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Makita 300mm Planer/Jointer vs Hammer A3-31

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Forum topic by nfc911 posted 11-17-2016 08:45 PM 998 views 0 times favorited 10 replies Add to Favorites Watch
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nfc911

5 posts in 389 days


11-17-2016 08:45 PM

Topic tags/keywords: planer jointer makita hammer

Came across these two machines while looking for a planer on CL. Seller on the Makita is looking for $900 and the Hammer is $1500. Anything I should be asking myself as I consider going to look at these machines. More that what I was originally looking at but starting to equip a new workshop and want to get something that will be versatile enough to handle most any project I can throw at it.


10 replies so far

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Loren

9606 posts in 3482 days


#1 posted 11-17-2016 08:57 PM

I’ve seen one of those Hammers in person, it’s
a real nice machine and $1500 is not a bad
price at all for a combo with its features.

The Makita is an ok machine but the rubber
rollers wear out and are costly to replace and
also it doesn’t have much power, being a 110v
machine manufactured for use on Japanese
construction sites. It is also loud with a high-pitched
universal motor.

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MrUnix

5979 posts in 2033 days


#2 posted 11-17-2016 09:17 PM

I’ve got the Makita (Model 2030) and love it so much I actually have two :)

There are some significant differences between the two machines however. The Makita has separate cutter heads for the planer and jointer, so there is no ‘switch over’ time between using both. That means you can go straight from jointing to planing without missing a beat. It also has some of the easiest to install knives on the planet, needing only a couple of hardwood blocks to set them. The only real complaint that I’ve heard, and experienced, is that the rubber drive rollers will disintegrate over time and will need to be re-covered. Fortunately, there are a bunch of places, like Western Roller that will do that for much cheaper than buying replacement rollers (and with better material). Cost is about $75 a roller, while replacement rollers from Makita are upwards of around $200 a piece.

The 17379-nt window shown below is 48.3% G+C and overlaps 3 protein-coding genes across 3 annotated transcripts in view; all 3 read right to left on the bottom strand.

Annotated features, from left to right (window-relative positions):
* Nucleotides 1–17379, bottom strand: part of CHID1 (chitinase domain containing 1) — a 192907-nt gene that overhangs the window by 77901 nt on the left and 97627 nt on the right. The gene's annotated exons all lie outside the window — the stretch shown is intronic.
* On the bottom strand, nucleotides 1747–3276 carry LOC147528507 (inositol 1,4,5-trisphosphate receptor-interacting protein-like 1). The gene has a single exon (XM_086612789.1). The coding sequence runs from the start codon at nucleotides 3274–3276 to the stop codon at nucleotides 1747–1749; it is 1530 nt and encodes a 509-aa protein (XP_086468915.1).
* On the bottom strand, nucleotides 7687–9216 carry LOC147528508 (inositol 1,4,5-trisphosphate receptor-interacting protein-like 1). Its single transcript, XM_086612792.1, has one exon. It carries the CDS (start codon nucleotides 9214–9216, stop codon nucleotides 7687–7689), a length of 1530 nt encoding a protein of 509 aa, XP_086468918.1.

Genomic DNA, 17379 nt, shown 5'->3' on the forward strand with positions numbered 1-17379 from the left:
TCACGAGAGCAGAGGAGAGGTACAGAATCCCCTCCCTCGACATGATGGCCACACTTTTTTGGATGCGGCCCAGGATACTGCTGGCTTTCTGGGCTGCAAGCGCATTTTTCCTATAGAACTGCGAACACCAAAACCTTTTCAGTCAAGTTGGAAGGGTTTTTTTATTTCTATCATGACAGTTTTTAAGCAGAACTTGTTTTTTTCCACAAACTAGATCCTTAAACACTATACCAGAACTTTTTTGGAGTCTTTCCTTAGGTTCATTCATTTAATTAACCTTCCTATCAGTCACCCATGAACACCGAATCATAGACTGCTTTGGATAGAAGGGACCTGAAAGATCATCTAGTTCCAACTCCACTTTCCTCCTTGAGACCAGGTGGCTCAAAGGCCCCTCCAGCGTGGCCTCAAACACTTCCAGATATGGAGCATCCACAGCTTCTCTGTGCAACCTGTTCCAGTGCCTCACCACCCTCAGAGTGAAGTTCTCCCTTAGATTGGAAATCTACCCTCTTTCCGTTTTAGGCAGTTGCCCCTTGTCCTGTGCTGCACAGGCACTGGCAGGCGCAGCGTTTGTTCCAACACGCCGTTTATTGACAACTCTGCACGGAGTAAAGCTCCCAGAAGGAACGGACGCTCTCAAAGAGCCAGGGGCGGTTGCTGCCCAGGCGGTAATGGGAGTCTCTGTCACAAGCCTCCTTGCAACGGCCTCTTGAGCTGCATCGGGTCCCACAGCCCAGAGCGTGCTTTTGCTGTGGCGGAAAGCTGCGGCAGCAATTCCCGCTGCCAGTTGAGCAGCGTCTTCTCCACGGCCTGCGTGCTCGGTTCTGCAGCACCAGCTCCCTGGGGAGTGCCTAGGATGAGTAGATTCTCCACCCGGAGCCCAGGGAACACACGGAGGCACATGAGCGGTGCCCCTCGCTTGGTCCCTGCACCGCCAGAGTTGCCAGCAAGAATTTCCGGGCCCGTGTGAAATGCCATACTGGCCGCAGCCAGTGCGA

The other major difference is that the Hammer can theoretically joint up to 12” stock, while the Makita can only do 6”. Oddly enough, the Makita also has much longer jointer tables (by almost a foot). Both can do 12” when used as a thickness planer.

Having said that, $900 is a pretty high price for that Makita unless it is in outstanding condition and has already had it’s feed rollers re-covered. I can’t really comment on the Hammer price as I’ve never used one in person, and can only go by what I’ve seen others write about it. $1500 seems to be about half what a new one would cost unless it has the helix cutterhead.

Cheers,
Brad

PS: Just for reference, I bought one 2030 in pretty rough shape for $150, and the second one, which was in mint condition and needed nothing but it’s knives sharpened, for $300 and a 3 hour drive.